So, we could say that 17% of the value of investments is being allocated to the management company in one form or another. Put another way, at least 17% of the fund isn’t being deployed in investments.
All of this doesn’t include the money that’s paid to the founders as they decide on their idea and form teams for the first 3 months of the program ($5k/month for three months), which may or may not come from the fund (there are some intricacies which make the modelling difficult here). Considering that 100 founders enter the program, that means that $1.5m would be paid out in salaries ($5k x 100 founders x 3 months), which doesn’t convert to equity in the companies that are founded. It could be argued that this is a cost that allows the incubator to get the competitive valuations on the start-ups that it subsequently invests in. If not then 60% of the fund would be being deployed in activities other than investment.
This means that 17-60% of the funds raised aren’t being deployed in investments. Put another way, the fund will need to generate 120-250% returns to break even. This equates to 8.2% and 13.35% p.a. returns respectively. Therefore, the fund would require something closer to top quartile returns to breakeven before earning a return for investors. Hmmmm, when we reframe this situation and take the base rates into consideration, it doesn’t seem so promising.
The story that the idea generator is selling is, “Do you want to invest in start-ups at the ground level?” For a lot of people really do want to be involved with ambitious new companies that are trying to create the future.
However, if you peel back the onion, reframe the information, and consider the base rates that are inherent in venture investing, you can see that the fund is hugely reliant on having at a few slam dunks in each portfolio to get close to returning investors’ initial capital.
It’s important to look at the incentive structures the are inherent in any business structure. In the above example, it’s simple to see how the idea generator is incentivized to generate more companies because it generates more fees with more “companies generated.” There are other operators out there that don’t charge significant fees on their funds or have reasonable hurdles to signal their confidence in their approach.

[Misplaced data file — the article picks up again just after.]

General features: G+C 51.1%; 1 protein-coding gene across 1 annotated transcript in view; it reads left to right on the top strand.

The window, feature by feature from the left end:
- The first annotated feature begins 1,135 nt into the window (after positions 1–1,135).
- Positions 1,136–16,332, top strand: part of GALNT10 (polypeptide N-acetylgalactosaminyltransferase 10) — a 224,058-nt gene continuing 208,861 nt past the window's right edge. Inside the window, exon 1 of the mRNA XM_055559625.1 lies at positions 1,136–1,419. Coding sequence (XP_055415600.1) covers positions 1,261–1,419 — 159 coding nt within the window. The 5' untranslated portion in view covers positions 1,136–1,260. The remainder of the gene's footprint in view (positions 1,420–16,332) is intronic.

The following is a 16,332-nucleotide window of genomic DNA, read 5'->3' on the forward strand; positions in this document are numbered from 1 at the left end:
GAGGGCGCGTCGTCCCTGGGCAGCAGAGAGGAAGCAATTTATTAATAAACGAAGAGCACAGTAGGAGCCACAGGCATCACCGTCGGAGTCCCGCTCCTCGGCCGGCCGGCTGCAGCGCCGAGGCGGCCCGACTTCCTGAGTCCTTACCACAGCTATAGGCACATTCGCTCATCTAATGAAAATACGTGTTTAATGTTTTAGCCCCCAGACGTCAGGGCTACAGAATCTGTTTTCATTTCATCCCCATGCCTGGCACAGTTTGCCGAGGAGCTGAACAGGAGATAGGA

A recent example is Adventures, a permanent equity firm that focuses on mid-market private equity transactions in the mid-west of the US. Their recent newsletter highlighted the fact that they don’t take any fees on the capital that they raise but take a slice of the cash flow once hurdles are met to cover expenses. This results in an alignment of interests with the fund manager and the investors – both want to make investments that will generate cash flows.
People don’t care about what you say, they care about how you feel. Those that are able to convey confidence and make potential investors feel like they’re on a journey to change the world through stories will have an easier time raising capital than people that betray an awareness of the pitfalls that they’re likely to face.
Investors that are aware that there are a number of unknown unknowns are likely to feel unsure where the less qualified will be full of conviction.
“The larger the island of knowledge, the longer the shoreline of uncertainty.”
This is a natural consequence of the Dunning-Kruger effect; as people learn more, they realise how little they know. Move forward with conviction but be aware of the base rates, frames of reference, and incentive structures that stand in your way.